I got home and found out that the fire department luckily didn't have to break the door down, but that the door to the basement had come off anyway in the haste to get to the smoke source. A neighbor had come out because of the smoke and smell and to check if everything was alright and nailed the door back on. Apparently, because the electricity had been off, the oil tank was too full and when the power came on, the burner ignited the excess oil. No damage – horrible smell, though, which made my dog throw up – but still no hot water. I was instructed to leave all the doors and windows open on my landlord's side and I was concerned about animals coming in. “If a raccoon comes in, well, now your landlord has a roommate.” So finally, lights and real news and the deep slumber that can only come from toxic fumes poisoning.
Now onto the part I'd been dreading: opening and cleaning the fridge. Those of you who read any of the know that I always have a plethora of organic and naturals foods on hand. Well, organic foods smell just as bad as processed when they've sat in the danger zone temperatures for almost a week. I had some fresh sausage that was now a bag of red goo with a ghostly casing floating around in it. Out went everything in the freezer. Out went almost everything in the fridge – the condiments were fine. I'm glad a friend of mine had talked me out of shopping on the Friday before Irene, because I was about to buy pork shoulder for pulled pork empanadas. Good call.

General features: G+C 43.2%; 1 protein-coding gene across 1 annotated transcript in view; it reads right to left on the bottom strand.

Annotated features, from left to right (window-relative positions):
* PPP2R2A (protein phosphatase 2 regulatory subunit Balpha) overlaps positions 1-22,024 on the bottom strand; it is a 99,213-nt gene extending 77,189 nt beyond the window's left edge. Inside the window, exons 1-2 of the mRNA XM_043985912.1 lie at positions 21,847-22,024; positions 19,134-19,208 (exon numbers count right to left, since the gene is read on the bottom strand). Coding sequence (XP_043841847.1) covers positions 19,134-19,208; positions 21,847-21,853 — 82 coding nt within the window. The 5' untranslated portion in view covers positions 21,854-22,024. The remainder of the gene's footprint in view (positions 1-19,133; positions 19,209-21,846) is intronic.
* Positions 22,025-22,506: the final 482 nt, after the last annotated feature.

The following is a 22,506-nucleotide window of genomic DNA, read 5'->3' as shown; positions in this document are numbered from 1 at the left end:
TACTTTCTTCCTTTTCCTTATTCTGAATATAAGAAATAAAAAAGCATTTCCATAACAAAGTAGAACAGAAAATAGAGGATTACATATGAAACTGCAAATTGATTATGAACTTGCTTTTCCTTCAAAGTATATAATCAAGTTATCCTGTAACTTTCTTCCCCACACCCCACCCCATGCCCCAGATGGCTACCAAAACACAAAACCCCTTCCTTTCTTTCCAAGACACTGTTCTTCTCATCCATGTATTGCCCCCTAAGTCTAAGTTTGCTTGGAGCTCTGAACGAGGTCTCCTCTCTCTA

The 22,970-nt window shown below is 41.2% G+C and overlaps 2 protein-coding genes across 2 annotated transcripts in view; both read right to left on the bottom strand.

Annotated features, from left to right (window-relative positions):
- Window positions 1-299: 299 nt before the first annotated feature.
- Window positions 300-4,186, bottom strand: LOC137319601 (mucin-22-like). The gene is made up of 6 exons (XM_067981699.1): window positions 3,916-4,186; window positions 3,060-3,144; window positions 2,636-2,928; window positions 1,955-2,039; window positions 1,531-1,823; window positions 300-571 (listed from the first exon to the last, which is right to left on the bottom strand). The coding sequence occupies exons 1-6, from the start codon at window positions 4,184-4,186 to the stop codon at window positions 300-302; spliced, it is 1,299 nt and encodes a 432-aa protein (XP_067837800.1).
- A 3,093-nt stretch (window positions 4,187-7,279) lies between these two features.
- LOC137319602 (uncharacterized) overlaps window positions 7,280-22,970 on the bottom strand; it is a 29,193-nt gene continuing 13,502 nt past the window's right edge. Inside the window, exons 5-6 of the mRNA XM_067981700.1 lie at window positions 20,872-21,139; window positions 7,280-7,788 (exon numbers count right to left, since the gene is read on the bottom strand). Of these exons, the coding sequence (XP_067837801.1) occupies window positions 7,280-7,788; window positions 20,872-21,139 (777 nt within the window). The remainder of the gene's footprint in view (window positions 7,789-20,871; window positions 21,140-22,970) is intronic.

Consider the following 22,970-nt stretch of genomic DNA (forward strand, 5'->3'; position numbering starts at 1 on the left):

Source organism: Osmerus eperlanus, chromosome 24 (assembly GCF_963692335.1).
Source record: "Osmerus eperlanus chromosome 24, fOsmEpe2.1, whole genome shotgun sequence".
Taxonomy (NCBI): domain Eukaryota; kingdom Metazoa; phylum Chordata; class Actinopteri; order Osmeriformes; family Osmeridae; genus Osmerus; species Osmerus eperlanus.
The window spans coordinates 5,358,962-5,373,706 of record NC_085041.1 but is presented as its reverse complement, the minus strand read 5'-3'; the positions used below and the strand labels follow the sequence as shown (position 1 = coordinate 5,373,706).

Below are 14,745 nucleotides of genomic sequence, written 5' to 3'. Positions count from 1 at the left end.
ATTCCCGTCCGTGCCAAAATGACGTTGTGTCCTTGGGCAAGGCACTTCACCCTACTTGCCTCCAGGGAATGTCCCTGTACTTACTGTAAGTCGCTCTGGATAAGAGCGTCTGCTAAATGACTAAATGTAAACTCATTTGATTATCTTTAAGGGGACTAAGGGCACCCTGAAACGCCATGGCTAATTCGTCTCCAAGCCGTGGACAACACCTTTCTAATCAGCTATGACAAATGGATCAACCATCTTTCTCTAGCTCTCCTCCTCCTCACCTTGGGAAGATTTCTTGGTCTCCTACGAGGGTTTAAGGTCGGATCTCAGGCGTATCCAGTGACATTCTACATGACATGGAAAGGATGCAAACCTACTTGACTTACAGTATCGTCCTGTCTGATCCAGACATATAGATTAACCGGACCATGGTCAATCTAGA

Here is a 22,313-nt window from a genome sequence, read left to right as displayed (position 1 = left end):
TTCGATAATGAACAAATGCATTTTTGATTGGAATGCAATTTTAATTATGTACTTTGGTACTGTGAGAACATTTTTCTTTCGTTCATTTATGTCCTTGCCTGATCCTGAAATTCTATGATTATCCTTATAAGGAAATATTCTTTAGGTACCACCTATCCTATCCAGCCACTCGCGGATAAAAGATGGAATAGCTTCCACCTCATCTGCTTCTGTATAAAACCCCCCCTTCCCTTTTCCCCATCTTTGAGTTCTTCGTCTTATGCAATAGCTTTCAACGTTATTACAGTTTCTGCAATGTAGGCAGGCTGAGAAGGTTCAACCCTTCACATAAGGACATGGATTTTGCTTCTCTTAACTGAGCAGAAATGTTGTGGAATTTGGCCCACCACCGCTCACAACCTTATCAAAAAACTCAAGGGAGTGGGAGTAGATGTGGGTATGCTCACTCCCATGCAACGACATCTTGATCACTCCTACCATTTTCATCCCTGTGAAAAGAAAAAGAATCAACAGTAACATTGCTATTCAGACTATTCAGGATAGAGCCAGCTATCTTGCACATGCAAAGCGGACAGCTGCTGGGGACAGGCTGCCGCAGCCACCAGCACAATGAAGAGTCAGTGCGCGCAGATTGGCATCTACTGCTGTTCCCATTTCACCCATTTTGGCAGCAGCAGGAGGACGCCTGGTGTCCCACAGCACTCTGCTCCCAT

Since garbage pick-up wasn't until Tuesday, I drove to the on Saturday to stop animals from testing their stomachs on the rotting cacophony that was my trash. Kudos to them for staying open later and opening earlier to help everyone else in my position from suffering the smell of would-be dinners. As I was dumping trash, I saw what looked to be a pork tenderloin with a trail of slime behind it, as though it was trying to escape its fouler smelling compatriots at the station or the heaping pile of maggots, which looked as though they were wrapping up a strategy meeting on what to infest first. It was like insect Risk. “Alright – First Maggotry! You're on eggs and dairy. Second Maggotallion! You're on lunch meats and soft cucumbers. The Officers and I will take the whole packages of chicken breasts and hot dogs. Unleash the larva of WAR!” This was my main fear about opening the fridge. I was convinced my hurricane salsa would have grown legs and a frontal lobe and would have claimed the freezer as its own.
I am extremely thankful that I don't have an unplanned and unsanctioned indoor pools like some people along the shoreline and that no one was hurt. I am even more thankful that I didn't have to evacuate. And I think the dogs are thankful that they are back to their regularly scheduled dinners, which involve lights and yogurt. It wasn't too hot to be unbearable and we weren't looted. I wish I'd been able to read, but that's kind of difficult with no lights.
To recap – earthquake, then tropical storm with no power for six days, then fire. There seem to be a bunch of large spiders with surprisingly strong webs around the house lately. I'm not sure which plague I'm on but I'm going to try and swear less to see if I can avoid horsemen with scrolls.